The Language of Secrets by Ausma Zehanat Khan #GuestPost #BlogTour

TORONTO: A local terrorist cell is planning an attack on New Year’s Day. For months, Mohsin Dar has been undercover, feeding information back to Canada’s national security team. Now he’s dead.
Detective Esa Khattak, compromised by his friendship with the murdered agent, sends his partner
Rachel Getty into the unsuspecting cell. As Rachel delves deeper into the unfamiliar world of Islam and the group’s circle of trust, she discovers Mohsin’s murder may not be politically motivated after all. Now she’s the only one who can stop the most devastating attack the country has ever faced.

I'm thrilled to be taking part in the blog tour for The Language of Secrets today, I read this book last year as part of No Exit's The Hunt For Read October celebrations and I loved it so much I included it on my list of favourite books of the year (together with Ausma's previous Esa Khattak and Rachel Getty Mystery, The Unquiet Dead). Many thanks to the publishers and Anne Cater of Random Things Tours for inviting me to take part in the blog tour and to Ausma Zehanat Khan for writing a fabulous guest post about the inspiration behind her characters.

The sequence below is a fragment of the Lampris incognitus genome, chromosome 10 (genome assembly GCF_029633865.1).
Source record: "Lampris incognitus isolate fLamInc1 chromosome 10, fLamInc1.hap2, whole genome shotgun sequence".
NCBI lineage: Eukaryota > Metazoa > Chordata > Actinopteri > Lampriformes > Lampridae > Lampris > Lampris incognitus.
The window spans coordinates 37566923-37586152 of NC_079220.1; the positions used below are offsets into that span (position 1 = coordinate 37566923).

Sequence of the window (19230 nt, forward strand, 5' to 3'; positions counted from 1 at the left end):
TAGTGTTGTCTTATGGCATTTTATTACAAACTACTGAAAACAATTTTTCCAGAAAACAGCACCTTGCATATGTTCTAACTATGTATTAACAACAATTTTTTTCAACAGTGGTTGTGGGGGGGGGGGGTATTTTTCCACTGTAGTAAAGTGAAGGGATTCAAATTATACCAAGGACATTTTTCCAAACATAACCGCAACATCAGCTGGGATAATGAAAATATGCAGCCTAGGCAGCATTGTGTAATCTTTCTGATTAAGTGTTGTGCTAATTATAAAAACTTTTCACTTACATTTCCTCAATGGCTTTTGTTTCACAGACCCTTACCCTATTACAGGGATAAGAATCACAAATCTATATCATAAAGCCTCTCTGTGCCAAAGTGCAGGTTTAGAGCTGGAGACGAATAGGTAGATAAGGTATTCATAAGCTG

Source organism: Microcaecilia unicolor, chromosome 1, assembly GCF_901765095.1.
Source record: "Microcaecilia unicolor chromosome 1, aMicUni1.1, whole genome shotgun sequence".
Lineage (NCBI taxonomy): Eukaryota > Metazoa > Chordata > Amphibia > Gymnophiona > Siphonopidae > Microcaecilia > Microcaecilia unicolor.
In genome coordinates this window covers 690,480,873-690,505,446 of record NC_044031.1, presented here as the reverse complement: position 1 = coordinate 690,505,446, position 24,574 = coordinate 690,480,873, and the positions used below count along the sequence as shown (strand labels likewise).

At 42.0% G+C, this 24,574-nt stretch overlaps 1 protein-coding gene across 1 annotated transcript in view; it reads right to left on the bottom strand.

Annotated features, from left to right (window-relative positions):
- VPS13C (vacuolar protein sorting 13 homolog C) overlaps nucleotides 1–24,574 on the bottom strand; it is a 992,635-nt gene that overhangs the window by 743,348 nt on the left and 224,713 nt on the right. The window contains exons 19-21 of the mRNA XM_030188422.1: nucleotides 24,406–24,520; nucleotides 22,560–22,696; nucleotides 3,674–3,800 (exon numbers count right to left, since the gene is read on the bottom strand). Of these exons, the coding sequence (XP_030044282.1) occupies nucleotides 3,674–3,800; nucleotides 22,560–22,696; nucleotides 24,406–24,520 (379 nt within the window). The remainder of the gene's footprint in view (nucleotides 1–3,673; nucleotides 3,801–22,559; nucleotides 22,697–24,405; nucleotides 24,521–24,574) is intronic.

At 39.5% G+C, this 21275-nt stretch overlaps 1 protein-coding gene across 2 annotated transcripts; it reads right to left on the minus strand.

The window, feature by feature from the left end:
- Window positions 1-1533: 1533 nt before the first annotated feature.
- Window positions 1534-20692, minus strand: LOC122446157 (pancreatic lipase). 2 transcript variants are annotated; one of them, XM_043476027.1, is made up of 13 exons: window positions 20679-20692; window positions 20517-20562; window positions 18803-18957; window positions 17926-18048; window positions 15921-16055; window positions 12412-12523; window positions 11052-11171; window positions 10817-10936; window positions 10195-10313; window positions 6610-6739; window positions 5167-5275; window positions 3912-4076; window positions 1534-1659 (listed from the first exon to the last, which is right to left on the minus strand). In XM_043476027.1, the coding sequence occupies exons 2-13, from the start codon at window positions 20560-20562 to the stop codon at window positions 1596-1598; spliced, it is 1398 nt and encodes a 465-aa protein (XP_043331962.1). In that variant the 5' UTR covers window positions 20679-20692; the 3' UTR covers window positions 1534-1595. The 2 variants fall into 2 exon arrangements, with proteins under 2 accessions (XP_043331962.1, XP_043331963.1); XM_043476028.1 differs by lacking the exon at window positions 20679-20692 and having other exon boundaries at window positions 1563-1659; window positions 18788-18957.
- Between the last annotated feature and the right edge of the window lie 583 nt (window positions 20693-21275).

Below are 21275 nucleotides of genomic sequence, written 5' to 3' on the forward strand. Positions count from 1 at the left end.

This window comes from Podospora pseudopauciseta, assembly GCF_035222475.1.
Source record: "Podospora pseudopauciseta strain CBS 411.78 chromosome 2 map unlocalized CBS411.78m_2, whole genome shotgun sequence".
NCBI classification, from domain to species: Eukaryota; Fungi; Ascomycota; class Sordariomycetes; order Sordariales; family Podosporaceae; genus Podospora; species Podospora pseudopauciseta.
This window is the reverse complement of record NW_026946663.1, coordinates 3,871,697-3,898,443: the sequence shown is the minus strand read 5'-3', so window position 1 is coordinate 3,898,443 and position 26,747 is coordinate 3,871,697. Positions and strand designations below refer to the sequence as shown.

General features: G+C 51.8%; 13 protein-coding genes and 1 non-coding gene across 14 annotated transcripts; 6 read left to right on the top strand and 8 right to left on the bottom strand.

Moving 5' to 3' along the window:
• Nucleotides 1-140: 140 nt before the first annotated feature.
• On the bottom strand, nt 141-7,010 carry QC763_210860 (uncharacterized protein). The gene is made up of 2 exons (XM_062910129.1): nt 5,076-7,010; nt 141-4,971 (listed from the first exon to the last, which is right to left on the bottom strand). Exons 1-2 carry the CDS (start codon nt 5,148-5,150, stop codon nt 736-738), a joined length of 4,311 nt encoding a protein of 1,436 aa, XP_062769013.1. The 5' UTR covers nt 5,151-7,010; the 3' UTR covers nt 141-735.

Esa Khattak and Rachel are the two detectives who lead the Community Policing Section of my Toronto-based mystery series. They are tasked with investigating crimes in minority communities or crimes that may have sensitive ripple effects that bleed through these communities. In The Unquiet Dead, Esa and Rachel investigated the death of Christopher Drayton, a man who had fallen from the Scarborough Bluffs. Their investigation led them to consider whether the man in question was a fugitive Bosnian Serb war criminal. Esa became personally entangled in the case, fixed on questions on identity and belonging, while Rachel kept her distance…trying to figure out whether Esa could be trusted to lead an impartial investigation. 
By the end of The Unquiet Dead, the detectives uncovered a shocking truth that made them question their notions of justice. In the first book, their partnership was still new. Esa and Rachel discovered each other’s strengths. A bit suspicious of each other’s motives and crime-solving methods, they learned to work together as a cohesive unit. Now, in The Language of Secrets, their partnership approaches genuine friendship, and this development in their relationship has an impact on how effectively they’re able to act as partners.